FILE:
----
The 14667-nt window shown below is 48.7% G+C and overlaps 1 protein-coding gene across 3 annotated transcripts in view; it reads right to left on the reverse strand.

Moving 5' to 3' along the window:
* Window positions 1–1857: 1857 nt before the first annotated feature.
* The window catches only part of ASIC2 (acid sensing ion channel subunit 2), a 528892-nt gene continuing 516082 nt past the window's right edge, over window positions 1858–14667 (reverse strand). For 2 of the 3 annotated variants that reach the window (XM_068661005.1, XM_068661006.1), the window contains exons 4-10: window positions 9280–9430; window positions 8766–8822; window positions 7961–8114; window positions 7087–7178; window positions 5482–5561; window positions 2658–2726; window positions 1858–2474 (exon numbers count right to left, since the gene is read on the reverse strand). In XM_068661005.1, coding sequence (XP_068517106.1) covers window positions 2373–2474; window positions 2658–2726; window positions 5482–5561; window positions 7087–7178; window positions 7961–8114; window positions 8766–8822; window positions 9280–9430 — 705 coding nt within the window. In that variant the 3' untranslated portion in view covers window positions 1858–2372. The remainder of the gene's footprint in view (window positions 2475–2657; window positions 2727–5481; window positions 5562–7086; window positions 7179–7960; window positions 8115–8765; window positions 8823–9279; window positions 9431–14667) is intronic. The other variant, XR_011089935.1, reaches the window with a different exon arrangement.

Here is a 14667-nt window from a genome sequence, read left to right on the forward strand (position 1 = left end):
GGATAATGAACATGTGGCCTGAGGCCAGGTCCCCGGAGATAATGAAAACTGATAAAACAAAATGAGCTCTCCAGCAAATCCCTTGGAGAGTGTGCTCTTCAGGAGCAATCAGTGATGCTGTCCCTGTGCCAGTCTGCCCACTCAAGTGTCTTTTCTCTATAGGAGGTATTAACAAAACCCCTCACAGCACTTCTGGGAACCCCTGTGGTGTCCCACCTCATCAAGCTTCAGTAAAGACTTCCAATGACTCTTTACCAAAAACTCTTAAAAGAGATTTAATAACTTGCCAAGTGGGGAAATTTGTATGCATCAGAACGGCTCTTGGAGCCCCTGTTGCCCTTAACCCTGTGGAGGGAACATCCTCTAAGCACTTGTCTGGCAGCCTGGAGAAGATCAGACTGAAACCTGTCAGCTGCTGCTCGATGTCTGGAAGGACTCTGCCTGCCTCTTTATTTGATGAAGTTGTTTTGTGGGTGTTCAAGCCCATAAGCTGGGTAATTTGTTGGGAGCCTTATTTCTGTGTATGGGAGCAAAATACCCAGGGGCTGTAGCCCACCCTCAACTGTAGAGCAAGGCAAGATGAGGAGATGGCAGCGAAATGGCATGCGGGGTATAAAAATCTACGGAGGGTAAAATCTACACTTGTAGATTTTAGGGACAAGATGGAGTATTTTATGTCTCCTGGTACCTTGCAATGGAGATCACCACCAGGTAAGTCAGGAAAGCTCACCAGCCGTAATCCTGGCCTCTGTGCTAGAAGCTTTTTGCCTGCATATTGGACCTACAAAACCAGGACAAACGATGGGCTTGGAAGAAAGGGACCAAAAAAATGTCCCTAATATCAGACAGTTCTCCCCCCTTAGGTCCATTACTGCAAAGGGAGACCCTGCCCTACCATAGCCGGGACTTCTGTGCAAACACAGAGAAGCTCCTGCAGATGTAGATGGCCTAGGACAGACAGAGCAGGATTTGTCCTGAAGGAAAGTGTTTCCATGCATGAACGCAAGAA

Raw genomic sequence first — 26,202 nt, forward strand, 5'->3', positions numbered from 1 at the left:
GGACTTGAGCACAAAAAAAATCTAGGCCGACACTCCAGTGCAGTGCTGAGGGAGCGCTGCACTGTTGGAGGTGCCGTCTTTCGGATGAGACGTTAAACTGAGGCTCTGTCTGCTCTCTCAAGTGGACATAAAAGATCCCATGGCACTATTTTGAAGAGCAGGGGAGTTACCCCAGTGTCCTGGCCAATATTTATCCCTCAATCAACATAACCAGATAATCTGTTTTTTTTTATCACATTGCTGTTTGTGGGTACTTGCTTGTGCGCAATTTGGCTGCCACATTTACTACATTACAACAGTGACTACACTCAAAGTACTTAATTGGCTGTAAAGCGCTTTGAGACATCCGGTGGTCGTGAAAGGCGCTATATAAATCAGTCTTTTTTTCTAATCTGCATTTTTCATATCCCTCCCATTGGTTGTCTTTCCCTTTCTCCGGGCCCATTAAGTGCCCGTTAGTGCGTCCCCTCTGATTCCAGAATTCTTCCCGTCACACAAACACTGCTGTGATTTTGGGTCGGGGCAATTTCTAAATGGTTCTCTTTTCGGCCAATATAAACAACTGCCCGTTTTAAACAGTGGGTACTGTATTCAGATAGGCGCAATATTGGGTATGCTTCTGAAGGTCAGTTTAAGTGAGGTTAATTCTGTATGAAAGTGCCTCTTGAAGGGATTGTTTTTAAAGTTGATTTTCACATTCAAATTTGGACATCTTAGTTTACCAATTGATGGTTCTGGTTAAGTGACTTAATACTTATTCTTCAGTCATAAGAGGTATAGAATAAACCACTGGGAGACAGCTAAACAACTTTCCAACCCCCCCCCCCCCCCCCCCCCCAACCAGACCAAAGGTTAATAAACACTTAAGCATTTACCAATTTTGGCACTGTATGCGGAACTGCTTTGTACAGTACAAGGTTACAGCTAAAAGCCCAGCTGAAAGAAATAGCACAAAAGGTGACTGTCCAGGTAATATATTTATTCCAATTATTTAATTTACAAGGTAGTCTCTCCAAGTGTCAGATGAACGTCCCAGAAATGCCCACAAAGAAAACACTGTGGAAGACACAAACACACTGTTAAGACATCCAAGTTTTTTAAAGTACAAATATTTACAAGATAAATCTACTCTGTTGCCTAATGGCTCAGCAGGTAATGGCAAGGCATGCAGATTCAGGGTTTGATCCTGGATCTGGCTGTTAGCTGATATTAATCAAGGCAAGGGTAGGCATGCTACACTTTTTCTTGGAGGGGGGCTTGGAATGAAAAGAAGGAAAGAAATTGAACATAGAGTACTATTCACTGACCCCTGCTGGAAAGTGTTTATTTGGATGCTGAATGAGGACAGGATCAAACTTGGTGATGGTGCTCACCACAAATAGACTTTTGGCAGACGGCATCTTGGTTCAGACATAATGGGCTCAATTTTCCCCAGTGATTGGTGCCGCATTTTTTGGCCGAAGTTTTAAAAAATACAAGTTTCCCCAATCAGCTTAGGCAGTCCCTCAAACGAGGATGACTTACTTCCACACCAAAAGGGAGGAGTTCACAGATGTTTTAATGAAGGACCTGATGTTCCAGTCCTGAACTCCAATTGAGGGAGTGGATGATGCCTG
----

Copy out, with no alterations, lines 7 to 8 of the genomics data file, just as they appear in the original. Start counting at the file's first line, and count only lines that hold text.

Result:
Raw genomic sequence first — 26,202 nt, forward strand, 5'->3', positions numbered from 1 at the left:
GGACTTGAGCACAAAAAAAATCTAGGCCGACACTCCAGTGCAGTGCTGAGGGAGCGCTGCACTGTTGGAGGTGCCGTCTTTCGGATGAGACGTTAAACTGAGGCTCTGTCTGCTCTCTCAAGTGGACATAAAAGATCCCATGGCACTATTTTGAAGAGCAGGGGAGTTACCCCAGTGTCCTGGCCAATATTTATCCCTCAATCAACATAACCAGATAATCTGTTTTTTTTTATCACATTGCTGTTTGTGGGTACTTGCTTGTGCGCAATTTGGCTGCCACATTTACTACATTACAACAGTGACTACACTCAAAGTACTTAATTGGCTGTAAAGCGCTTTGAGACATCCGGTGGTCGTGAAAGGCGCTATATAAATCAGTCTTTTTTTCTAATCTGCATTTTTCATATCCCTCCCATTGGTTGTCTTTCCCTTTCTCCGGGCCCATTAAGTGCCCGTTAGTGCGTCCCCTCTGATTCCAGAATTCTTCCCGTCACACAAACACTGCTGTGATTTTGGGTCGGGGCAATTTCTAAATGGTTCTCTTTTCGGCCAATATAAACAACTGCCCGTTTTAAACAGTGGGTACTGTATTCAGATAGGCGCAATATTGGGTATGCTTCTGAAGGTCAGTTTAAGTGAGGTTAATTCTGTATGAAAGTGCCTCTTGAAGGGATTGTTTTTAAAGTTGATTTTCACATTCAAATTTGGACATCTTAGTTTACCAATTGATGGTTCTGGTTAAGTGACTTAATACTTATTCTTCAGTCATAAGAGGTATAGAATAAACCACTGGGAGACAGCTAAACAACTTTCCAACCCCCCCCCCCCCCCCCCCCCCAACCAGACCAAAGGTTAATAAACACTTAAGCATTTACCAATTTTGGCACTGTATGCGGAACTGCTTTGTACAGTACAAGGTTACAGCTAAAAGCCCAGCTGAAAGAAATAGCACAAAAGGTGACTGTCCAGGTAATATATTTATTCCAATTATTTAATTTACAAGGTAGTCTCTCCAAGTGTCAGATGAACGTCCCAGAAATGCCCACAAAGAAAACACTGTGGAAGACACAAACACACTGTTAAGACATCCAAGTTTTTTAAAGTACAAATATTTACAAGATAAATCTACTCTGTTGCCTAATGGCTCAGCAGGTAATGGCAAGGCATGCAGATTCAGGGTTTGATCCTGGATCTGGCTGTTAGCTGATATTAATCAAGGCAAGGGTAGGCATGCTACACTTTTTCTTGGAGGGGGGCTTGGAATGAAAAGAAGGAAAGAAATTGAACATAGAGTACTATTCACTGACCCCTGCTGGAAAGTGTTTATTTGGATGCTGAATGAGGACAGGATCAAACTTGGTGATGGTGCTCACCACAAATAGACTTTTGGCAGACGGCATCTTGGTTCAGACATAATGGGCTCAATTTTCCCCAGTGATTGGTGCCGCATTTTTTGGCCGAAGTTTTAAAAAATACAAGTTTCCCCAATCAGCTTAGGCAGTCCCTCAAACGAGGATGACTTACTTCCACACCAAAAGGGAGGAGTTCACAGATGTTTTAATGAAGGACCTGATGTTCCAGTCCTGAACTCCAATTGAGGGAGTGGATGATGCCTG